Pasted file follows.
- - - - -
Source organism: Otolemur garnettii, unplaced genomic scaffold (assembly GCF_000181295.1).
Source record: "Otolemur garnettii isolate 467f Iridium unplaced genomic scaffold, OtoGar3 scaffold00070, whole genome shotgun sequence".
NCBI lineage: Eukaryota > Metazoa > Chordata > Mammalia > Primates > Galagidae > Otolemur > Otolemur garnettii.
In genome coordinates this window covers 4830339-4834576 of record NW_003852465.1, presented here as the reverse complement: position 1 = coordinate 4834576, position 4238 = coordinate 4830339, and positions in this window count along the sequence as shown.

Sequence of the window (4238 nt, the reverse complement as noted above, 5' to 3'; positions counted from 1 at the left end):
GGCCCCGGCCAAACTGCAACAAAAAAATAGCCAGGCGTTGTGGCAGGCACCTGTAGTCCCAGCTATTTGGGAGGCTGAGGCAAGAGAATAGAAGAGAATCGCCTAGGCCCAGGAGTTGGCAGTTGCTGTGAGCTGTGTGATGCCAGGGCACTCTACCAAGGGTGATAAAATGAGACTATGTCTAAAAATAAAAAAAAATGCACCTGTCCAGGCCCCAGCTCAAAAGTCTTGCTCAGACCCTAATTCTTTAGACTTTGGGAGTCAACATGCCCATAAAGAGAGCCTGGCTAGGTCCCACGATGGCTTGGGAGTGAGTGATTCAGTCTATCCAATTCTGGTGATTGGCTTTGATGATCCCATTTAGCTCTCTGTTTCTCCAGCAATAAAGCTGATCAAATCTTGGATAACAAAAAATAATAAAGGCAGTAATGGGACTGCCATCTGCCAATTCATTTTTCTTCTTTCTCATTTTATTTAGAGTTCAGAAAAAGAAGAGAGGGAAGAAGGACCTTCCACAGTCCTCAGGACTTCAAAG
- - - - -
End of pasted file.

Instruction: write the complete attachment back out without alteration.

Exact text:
Source organism: Otolemur garnettii, unplaced genomic scaffold (assembly GCF_000181295.1).
Source record: "Otolemur garnettii isolate 467f Iridium unplaced genomic scaffold, OtoGar3 scaffold00070, whole genome shotgun sequence".
NCBI lineage: Eukaryota > Metazoa > Chordata > Mammalia > Primates > Galagidae > Otolemur > Otolemur garnettii.
In genome coordinates this window covers 4830339-4834576 of record NW_003852465.1, presented here as the reverse complement: position 1 = coordinate 4834576, position 4238 = coordinate 4830339, and positions in this window count along the sequence as shown.

Sequence of the window (4238 nt, the reverse complement as noted above, 5' to 3'; positions counted from 1 at the left end):
GGCCCCGGCCAAACTGCAACAAAAAAATAGCCAGGCGTTGTGGCAGGCACCTGTAGTCCCAGCTATTTGGGAGGCTGAGGCAAGAGAATAGAAGAGAATCGCCTAGGCCCAGGAGTTGGCAGTTGCTGTGAGCTGTGTGATGCCAGGGCACTCTACCAAGGGTGATAAAATGAGACTATGTCTAAAAATAAAAAAAAATGCACCTGTCCAGGCCCCAGCTCAAAAGTCTTGCTCAGACCCTAATTCTTTAGACTTTGGGAGTCAACATGCCCATAAAGAGAGCCTGGCTAGGTCCCACGATGGCTTGGGAGTGAGTGATTCAGTCTATCCAATTCTGGTGATTGGCTTTGATGATCCCATTTAGCTCTCTGTTTCTCCAGCAATAAAGCTGATCAAATCTTGGATAACAAAAAATAATAAAGGCAGTAATGGGACTGCCATCTGCCAATTCATTTTTCTTCTTTCTCATTTTATTTAGAGTTCAGAAAAAGAAGAGAGGGAAGAAGGACCTTCCACAGTCCTCAGGACTTCAAAG